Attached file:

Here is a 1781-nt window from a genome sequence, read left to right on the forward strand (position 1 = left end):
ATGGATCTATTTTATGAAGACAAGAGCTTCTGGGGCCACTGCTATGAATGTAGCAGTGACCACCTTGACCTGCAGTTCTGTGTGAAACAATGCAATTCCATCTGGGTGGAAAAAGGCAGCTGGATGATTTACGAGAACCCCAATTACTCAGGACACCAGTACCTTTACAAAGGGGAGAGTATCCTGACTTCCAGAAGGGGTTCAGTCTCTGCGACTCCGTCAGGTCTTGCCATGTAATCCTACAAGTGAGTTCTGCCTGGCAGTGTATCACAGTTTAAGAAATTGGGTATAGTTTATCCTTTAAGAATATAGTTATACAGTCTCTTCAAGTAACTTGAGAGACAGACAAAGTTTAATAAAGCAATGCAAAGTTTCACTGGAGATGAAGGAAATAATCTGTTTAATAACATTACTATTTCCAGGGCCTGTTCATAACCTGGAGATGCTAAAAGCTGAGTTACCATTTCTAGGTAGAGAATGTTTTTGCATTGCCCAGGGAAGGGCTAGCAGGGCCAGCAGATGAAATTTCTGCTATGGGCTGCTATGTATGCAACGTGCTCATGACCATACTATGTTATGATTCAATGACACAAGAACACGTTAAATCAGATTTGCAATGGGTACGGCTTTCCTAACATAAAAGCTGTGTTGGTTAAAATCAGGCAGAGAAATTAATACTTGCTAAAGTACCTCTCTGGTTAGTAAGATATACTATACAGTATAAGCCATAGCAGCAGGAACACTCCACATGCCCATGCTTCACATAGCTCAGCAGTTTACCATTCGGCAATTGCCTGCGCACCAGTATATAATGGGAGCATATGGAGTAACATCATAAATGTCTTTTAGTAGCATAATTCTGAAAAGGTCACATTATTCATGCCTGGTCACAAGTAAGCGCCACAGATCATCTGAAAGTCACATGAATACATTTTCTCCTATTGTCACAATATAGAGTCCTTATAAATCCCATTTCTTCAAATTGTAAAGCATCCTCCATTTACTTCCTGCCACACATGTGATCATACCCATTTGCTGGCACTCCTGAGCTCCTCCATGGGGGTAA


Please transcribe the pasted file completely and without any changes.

Here is a 1781-nt window from a genome sequence, read left to right on the forward strand (position 1 = left end):
ATGGATCTATTTTATGAAGACAAGAGCTTCTGGGGCCACTGCTATGAATGTAGCAGTGACCACCTTGACCTGCAGTTCTGTGTGAAACAATGCAATTCCATCTGGGTGGAAAAAGGCAGCTGGATGATTTACGAGAACCCCAATTACTCAGGACACCAGTACCTTTACAAAGGGGAGAGTATCCTGACTTCCAGAAGGGGTTCAGTCTCTGCGACTCCGTCAGGTCTTGCCATGTAATCCTACAAGTGAGTTCTGCCTGGCAGTGTATCACAGTTTAAGAAATTGGGTATAGTTTATCCTTTAAGAATATAGTTATACAGTCTCTTCAAGTAACTTGAGAGACAGACAAAGTTTAATAAAGCAATGCAAAGTTTCACTGGAGATGAAGGAAATAATCTGTTTAATAACATTACTATTTCCAGGGCCTGTTCATAACCTGGAGATGCTAAAAGCTGAGTTACCATTTCTAGGTAGAGAATGTTTTTGCATTGCCCAGGGAAGGGCTAGCAGGGCCAGCAGATGAAATTTCTGCTATGGGCTGCTATGTATGCAACGTGCTCATGACCATACTATGTTATGATTCAATGACACAAGAACACGTTAAATCAGATTTGCAATGGGTACGGCTTTCCTAACATAAAAGCTGTGTTGGTTAAAATCAGGCAGAGAAATTAATACTTGCTAAAGTACCTCTCTGGTTAGTAAGATATACTATACAGTATAAGCCATAGCAGCAGGAACACTCCACATGCCCATGCTTCACATAGCTCAGCAGTTTACCATTCGGCAATTGCCTGCGCACCAGTATATAATGGGAGCATATGGAGTAACATCATAAATGTCTTTTAGTAGCATAATTCTGAAAAGGTCACATTATTCATGCCTGGTCACAAGTAAGCGCCACAGATCATCTGAAAGTCACATGAATACATTTTCTCCTATTGTCACAATATAGAGTCCTTATAAATCCCATTTCTTCAAATTGTAAAGCATCCTCCATTTACTTCCTGCCACACATGTGATCATACCCATTTGCTGGCACTCCTGAGCTCCTCCATGGGGGTAA